We spend a lot of time thinking about how things are supposed to be, or what the rules say we should do. Trying to get it all perfect. We tell ourselves that we’ll get started once the conditions are right, or once we’re sure we can trust this or that. When, really, it’d be better to focus on making due with what we’ve got. On focusing on results instead of pretty methods. As they say in Brazilian jujitsu, it doesn’t matter how you get your opponents to the ground, after all, only that you take them down.
How are you going to solve this problem? How are you going to get around the rules that hold you back? Maybe you’ll need to be a little more cunning or conniving than feels comfortable. Sometimes that requires ignoring some outdated regulations or asking for forgiveness from management later rather than for permission (which would be denied) right now. But if you’ve got an important mission, all that matters is that you accomplish it.
Pragmatism is not so much realism as flexibility. There are a lot of ways to get from point A to point B. It doesn’t have to be a straight line. It’s just got to get you where you need to go. But so many of us spend so much time looking for the perfect solution that we pass up what’s right in front of us.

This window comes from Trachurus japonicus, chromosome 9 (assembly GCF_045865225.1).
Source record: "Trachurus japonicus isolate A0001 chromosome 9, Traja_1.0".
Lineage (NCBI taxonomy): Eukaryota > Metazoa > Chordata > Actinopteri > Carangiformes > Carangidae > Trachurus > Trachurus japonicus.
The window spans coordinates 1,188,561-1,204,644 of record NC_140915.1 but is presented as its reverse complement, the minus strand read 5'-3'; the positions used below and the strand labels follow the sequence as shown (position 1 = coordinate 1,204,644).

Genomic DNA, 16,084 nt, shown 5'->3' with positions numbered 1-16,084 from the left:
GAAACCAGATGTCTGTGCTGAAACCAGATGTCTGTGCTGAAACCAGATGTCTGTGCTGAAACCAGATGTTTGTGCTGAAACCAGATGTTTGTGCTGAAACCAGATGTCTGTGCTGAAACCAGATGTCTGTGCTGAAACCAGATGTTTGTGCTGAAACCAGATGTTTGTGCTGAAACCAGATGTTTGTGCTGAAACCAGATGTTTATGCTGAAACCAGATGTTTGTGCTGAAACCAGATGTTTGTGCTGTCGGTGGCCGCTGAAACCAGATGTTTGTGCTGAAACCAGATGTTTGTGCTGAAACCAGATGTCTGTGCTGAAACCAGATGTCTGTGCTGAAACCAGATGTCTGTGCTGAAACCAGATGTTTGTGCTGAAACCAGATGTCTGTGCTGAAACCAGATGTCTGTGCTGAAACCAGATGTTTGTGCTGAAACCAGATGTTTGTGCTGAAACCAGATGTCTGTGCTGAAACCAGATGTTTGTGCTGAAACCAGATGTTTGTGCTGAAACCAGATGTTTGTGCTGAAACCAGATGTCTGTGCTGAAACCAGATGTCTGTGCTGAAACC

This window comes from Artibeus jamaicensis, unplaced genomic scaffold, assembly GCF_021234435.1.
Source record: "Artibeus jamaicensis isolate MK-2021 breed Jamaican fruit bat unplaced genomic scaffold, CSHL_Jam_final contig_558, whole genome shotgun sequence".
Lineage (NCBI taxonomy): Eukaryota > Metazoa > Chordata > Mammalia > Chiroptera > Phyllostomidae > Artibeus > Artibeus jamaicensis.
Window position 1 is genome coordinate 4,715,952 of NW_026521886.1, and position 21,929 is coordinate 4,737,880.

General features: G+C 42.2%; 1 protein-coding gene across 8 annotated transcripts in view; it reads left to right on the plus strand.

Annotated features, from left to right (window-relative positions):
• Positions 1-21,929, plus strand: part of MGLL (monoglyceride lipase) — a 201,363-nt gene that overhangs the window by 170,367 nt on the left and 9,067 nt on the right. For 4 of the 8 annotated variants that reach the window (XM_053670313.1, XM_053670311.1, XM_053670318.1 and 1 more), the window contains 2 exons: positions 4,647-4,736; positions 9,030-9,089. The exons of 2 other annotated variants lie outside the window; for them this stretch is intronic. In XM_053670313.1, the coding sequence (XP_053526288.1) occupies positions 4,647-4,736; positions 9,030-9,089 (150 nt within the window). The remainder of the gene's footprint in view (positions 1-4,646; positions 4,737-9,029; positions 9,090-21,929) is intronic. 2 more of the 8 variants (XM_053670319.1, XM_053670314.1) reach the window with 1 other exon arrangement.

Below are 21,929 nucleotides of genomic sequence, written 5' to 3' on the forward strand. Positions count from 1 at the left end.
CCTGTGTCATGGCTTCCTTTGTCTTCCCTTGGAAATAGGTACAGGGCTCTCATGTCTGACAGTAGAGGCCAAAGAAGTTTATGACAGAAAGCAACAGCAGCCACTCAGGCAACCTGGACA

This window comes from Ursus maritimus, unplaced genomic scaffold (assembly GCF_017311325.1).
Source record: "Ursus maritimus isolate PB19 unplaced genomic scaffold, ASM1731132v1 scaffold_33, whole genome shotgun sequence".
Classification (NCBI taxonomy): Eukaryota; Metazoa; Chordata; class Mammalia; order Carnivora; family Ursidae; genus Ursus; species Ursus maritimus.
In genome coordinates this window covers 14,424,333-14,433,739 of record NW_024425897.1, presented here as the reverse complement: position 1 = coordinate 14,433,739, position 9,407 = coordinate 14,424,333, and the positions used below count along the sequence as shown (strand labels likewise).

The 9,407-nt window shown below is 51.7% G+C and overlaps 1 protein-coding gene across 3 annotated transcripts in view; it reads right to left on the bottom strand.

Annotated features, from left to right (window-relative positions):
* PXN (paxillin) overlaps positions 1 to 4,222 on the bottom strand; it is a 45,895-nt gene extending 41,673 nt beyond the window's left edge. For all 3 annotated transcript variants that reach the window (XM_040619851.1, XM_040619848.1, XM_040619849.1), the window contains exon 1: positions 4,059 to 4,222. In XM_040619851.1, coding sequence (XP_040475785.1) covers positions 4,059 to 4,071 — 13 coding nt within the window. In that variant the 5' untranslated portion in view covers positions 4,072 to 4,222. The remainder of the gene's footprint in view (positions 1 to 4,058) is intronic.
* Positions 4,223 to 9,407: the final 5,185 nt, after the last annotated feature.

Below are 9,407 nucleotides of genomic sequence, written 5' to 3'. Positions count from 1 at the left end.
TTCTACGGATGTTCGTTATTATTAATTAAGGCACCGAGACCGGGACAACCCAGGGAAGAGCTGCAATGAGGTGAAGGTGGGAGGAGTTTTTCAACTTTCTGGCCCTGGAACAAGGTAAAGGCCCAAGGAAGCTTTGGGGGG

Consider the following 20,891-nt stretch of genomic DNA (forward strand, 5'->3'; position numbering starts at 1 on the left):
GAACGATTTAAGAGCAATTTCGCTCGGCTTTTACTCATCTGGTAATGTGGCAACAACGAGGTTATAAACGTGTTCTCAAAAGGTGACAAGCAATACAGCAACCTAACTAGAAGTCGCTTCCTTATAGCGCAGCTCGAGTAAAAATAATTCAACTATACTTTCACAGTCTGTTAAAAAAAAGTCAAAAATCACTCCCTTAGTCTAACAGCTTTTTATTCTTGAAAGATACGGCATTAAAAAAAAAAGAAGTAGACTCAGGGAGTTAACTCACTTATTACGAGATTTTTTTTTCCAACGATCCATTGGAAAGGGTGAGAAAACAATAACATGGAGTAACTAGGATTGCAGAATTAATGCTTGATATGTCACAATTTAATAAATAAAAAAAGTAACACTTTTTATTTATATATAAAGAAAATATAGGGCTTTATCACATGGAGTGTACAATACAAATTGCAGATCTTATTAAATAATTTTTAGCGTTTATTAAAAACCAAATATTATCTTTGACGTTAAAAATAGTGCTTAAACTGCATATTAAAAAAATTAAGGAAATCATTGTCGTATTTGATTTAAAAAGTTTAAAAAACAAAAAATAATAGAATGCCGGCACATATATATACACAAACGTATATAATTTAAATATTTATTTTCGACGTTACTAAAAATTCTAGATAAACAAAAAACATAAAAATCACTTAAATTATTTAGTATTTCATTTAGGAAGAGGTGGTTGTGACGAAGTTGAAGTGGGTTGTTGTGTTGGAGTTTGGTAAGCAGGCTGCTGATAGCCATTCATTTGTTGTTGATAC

Take a step back, then go around the problem. Find some leverage. Approach from what is called the “line of least expectation.”
Being outnumbered, coming from behind, being low on funds, these don’t have to be disadvantages. They can be gifts. Assets that make us less likely to commit suicide with a head-to-head attack. These things force us to be creative, to find workarounds, to sublimate the ego and do anything to win besides challenging our enemies where they are strongest. These are the signs that tell us to approach from an oblique angle.
The Obstacle Is the Way: The Timeless Art of Turning Trials into Triumph
“We all are learning, modifying, or destroying ideas all the time. Rapid destruction of your ideas when the time is right is one of the most valuable qualities you can acquire. You must force yourself to consider arguments on the other side.
— Charles T. Munger”
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